I started this blog after hearing a talk by Dr. Barry Corey, President of Biola University, a private Evangelical Christian university located in La Mirada, CA. He has a book titled Love Kindness: Discover the Power of a Forgotten Christian Virtue.
Kindness is not niceness. The word nice/niceness is not in the bible, but kind/kindness is included again and again – in the Old Testament, New Testament, Gospels, Acts and Letters.
- Definition of nice is pleasing or agreeable in nature; socially correct; refined.
- Definition of kind is showing a tender and considerate nature; characterized by mercy and compassion.
A “nice” person is one who conforms his behavior to what he believes society sees as “nice.” The nice person is focused on himself. He does nice things in order to be perceived (by others and by himself) as a “nice person.” Niceness arises from a selfish desire for personal gain.
A “kind” person doesn’t necessarily care about what “society” thinks of him; he acts out of a deep-rooted love for his fellow living beings. The kind person is focused on others. He wants is to serve the person in front of him. Kindness is rooted in empathy and love.
The “nice guy” tends to be even nicer than usual when a person of power is around, “being extra nice” to him. If you have a powerful friend, you gain power by association. In this regard, niceness arises from selfishness, greed, and the desire for power. It is said that niceness is Satan’s most dangerous invention.
If someone is offers you a piece of gum because they have some and you don’t, that is being nice; if someone is offers you a piece of gum because your breath needs freshening that is being kind.
Kindness is a radical way of living biblically. It is on Paul’s short list of the fruits of the Holy Spirit discussed in his letter to the Galatians. It’s not a duty or an act. It’s an imperative. It’s the natural outcome of the Holy Spirit’s presence in our lives. It is a way of living and a consistent act, not a random act.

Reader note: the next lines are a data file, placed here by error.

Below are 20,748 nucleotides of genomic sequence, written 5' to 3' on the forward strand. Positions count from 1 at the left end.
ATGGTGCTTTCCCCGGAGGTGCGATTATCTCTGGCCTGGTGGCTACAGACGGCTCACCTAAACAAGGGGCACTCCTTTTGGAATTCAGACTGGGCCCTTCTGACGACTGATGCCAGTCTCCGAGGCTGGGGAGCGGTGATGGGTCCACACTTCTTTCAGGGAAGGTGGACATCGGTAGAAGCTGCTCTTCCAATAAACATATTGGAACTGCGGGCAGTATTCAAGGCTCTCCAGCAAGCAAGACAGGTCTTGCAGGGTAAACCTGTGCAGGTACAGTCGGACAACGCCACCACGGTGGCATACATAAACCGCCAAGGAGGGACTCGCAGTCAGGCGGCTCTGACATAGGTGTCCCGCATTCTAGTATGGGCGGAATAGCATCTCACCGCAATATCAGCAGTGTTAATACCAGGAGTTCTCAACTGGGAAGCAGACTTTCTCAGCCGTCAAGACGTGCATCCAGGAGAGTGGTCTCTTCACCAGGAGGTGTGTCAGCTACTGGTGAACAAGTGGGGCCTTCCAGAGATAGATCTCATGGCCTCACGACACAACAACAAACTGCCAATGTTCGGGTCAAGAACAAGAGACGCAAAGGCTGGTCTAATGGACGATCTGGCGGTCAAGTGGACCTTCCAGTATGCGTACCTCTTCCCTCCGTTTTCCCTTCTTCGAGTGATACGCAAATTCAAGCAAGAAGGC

What we are missing in today’s society is that every living being is deserves kindness. More precisely, every living being can be an object for your empathy. Kindness looks like hospitality, fellowship, conversation. It looks like Jesus.
It is easy to be kind to those you know and those with the same likes, background and even views on politics, race, gender, etc. It is more difficult to be kind to those you don’t know, who are not like you. Especially those who do not share your views. Kindness never, ever comes through a bullhorn or is the outcome of a shouting match and is rarely found on Facebook.
Kindness is talking across a table as opposed to shouting across a street. Preferably that table has a meal on it. Kindness is civility as opposed to protests; it is understanding over demonstrations; collaboration over culture wars. Kindness comes without judgement.
Paul’s letter to the Ephesians he urges them to “be kind to one another, compassionate, forgiving one another as God has forgiven you in Christ” (4:32)
Dr. Corey talks about having a firm center but with soft edges. Be true to your principles, your beliefs and rooted in your faith. However, be considerate and compassionate towards others. Consider the three other options:
- People with firm center and hard edges are pushy, arrogant, prideful (i.e. most of the political commentators on the cable news shows or how about the Pharisees!)
- People with soft center and hard edges are usually bombastic aggressive bullies such that no one asks them to many questions or peers too deep into their shallow core.
- People with soft center and soft edges are pushovers, lackeys, or toadies.
We need to stop telling children to be nice and instead tell them to be kind, and then teach them the difference. Also, my Dad once told me that if someone offers you a piece of gum, take it – there may be a reason.